March 17 is a big day for Irish drinks producers. St Patrick’s Day is a global phenomenon thanks to the diaspora of Irish people – and the general warmth of Irish hospitality that has made the Irish bar a universal hit from Cork to Cusco.
Oliver Loomes, Guinness global brand director, says: “St Patrick’s Day is a celebration synonymous with having a fantastic night out with friends, no matter where you are in the world.” Here, we look at some of the brand activity surrounding the event. GUINNESS The daddy of Irish drinks, Guinness, is to roll out its Paint the Town Black initiative over St Patrick’s weekend.
The marketing campaign stretches across TV, out of home, digital, social channels, PR and point-of-sale merchandise in bars across the globe, and even a new serve, the Black Velvet Royale. The serve was created with Bompas & Parr – the pair famous for creating gin and tonic vapour and a swimming pool full of punch – and it includes Guinness blended with cassis and Champagne.
Think pre-dinner aperitif or Sunday brunch. The 2013 campaign also encourages consumers to create their own Paint Your Town Black personalised video. Using Google Maps and Facebook, the video aggregates the fan’s images and location to cast them in a film trailer about a Guinness-inspired night out set in a typical pub, which some people may recognise as The Nag’s Head from famed UK TV show Only Fools & Horses.
It culminates in bursts of black paint. Some 1,000 litres of ‘black rain’ and more than 600 litres (or half a ton) of the gloopy ‘black paint’ were used during filming.
Irish whiskey is booming and now that most of the brands have multinational drinks giants behind them you can expect giant campaigns. King of Irish whiskeys, Jameson, is sending a party shockwave around the world with live broadcasts from Dublin and live music acts, including the Bombay Bicycle Club. Last year saw some 200 hours of broadcasting time and it will once again do a Jameson Global Live Broadcast in an attempt to spread the Irish love.
The brand is also to encourage street-takeover and, while Guinness fans are being asked to paint the town black, the message is paint the town green from the Jameson camp and bars in selected cities will be branded Jameson.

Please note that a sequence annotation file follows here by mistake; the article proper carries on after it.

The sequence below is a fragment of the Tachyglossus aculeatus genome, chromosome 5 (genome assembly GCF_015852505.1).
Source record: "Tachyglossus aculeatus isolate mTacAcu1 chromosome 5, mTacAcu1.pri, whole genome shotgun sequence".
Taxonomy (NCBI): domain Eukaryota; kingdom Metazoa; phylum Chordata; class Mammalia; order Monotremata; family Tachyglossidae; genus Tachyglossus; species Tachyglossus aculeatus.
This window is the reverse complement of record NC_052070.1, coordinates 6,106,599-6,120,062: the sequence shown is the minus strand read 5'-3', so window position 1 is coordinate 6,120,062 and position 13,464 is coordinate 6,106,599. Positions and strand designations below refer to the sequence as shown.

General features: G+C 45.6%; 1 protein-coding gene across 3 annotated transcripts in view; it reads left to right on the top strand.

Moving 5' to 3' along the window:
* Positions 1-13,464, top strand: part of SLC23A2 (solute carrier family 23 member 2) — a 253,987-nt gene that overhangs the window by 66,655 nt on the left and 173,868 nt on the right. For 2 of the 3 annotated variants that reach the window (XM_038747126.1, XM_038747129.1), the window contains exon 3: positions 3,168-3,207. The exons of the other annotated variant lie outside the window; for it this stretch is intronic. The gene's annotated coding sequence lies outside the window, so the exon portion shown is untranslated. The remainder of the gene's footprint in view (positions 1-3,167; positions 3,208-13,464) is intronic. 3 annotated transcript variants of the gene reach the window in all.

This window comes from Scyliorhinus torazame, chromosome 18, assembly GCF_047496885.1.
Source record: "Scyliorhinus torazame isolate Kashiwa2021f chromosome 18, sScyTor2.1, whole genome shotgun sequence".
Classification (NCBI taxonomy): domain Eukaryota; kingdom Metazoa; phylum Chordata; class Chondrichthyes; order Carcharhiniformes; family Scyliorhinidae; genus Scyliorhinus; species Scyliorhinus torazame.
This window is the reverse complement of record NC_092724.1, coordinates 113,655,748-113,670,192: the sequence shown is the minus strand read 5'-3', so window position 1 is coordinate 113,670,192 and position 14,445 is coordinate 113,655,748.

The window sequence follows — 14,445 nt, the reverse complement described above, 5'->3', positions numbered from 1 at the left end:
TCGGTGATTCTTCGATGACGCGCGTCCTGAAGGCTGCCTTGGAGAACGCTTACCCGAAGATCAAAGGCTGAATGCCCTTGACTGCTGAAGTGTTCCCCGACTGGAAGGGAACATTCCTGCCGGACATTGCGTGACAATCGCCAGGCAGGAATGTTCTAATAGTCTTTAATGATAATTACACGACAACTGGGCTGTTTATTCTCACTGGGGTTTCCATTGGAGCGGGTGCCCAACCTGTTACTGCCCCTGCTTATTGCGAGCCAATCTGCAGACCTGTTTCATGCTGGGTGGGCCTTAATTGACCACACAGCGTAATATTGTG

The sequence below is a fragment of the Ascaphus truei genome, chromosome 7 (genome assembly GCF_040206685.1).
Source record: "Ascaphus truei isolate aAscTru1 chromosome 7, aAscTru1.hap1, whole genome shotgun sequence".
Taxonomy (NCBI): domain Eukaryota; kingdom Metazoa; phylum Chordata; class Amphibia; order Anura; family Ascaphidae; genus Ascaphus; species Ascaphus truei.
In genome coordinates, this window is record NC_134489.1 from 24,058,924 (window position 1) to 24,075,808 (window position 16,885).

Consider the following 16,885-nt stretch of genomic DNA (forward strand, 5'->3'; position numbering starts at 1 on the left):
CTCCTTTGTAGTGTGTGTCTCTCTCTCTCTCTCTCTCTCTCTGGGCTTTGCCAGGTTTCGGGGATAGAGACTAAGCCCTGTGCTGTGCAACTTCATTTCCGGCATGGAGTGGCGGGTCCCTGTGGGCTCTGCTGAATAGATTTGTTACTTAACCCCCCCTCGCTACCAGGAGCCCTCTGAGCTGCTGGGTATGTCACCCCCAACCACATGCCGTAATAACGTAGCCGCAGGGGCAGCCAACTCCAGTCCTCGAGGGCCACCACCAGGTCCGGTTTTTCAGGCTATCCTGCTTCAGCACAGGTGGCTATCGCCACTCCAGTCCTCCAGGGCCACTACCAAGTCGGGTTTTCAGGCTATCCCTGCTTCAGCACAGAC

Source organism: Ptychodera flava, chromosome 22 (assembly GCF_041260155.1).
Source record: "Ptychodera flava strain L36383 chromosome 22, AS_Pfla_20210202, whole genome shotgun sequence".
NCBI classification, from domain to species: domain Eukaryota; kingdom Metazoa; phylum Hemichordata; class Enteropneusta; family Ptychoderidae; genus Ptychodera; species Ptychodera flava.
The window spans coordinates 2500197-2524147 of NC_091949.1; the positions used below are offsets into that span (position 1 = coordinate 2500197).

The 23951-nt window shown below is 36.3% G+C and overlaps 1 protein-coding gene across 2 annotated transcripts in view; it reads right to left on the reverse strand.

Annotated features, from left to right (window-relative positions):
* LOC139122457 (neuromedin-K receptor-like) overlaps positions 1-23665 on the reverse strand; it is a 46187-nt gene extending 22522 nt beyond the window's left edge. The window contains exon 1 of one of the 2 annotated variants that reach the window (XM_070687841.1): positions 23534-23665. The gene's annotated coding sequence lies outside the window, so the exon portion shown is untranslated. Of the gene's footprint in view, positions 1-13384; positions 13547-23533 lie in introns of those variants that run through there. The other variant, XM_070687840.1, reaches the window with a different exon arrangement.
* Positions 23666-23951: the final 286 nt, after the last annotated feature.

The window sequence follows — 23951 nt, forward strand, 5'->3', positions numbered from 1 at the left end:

On the liquid front, Jameson will once again roll out a limited-edition bottle (pictured), this time designed by glass mirror designer David Smith.
In the Beam camp in the US, Kilbeggan made its national debut last year and it is to be repackaged in time for St Patrick’s Day. The packaging will be unveiled at local market tasting events in key cities including Boston, New York, Philadelphia, San Francisco and Chicago.
On the advertising side, the new campaign will centre around how the people in Ireland are coping with the fact that their secret – Kilbeggan – is out. According to Beam’s campaign, Kilbeggan has been Ireland’s best-kept secret for more than 250 years and now that everyone in the US knows too, it’s causing some serious upheaval with the Irish.
In the UK, Tullamore Dew will be running its Irish True advertising campaign again in the lead up to St Patrick’s Day 2013 in city centres around the UK. The campaign will be supported by a new below-the-line creative to bring Irish True to life at point of purchase in the on-trade and off-trade.
The Teeling family, which sold Cooley Distillery and the Kilbeggan brand to Beam has launched Teeling Whiskey – a small batch blend of malt and grain whiskey – in time for St Patrick’s Day. According to the company, the whiskey has a “higher than normal composition of first-fill bourbon barrels and higher than usual ratio of malt to grain.”
The blend is further matured in ex-rum barrels and bottled at 46% with no colouring or chill filtration. Before there was Irish whiskey there was Poitín – a clear, non-aged Irish spirit famous for its alcohol strength. The Teelings have also launched a Poitín at 61.5% abv to the UK market.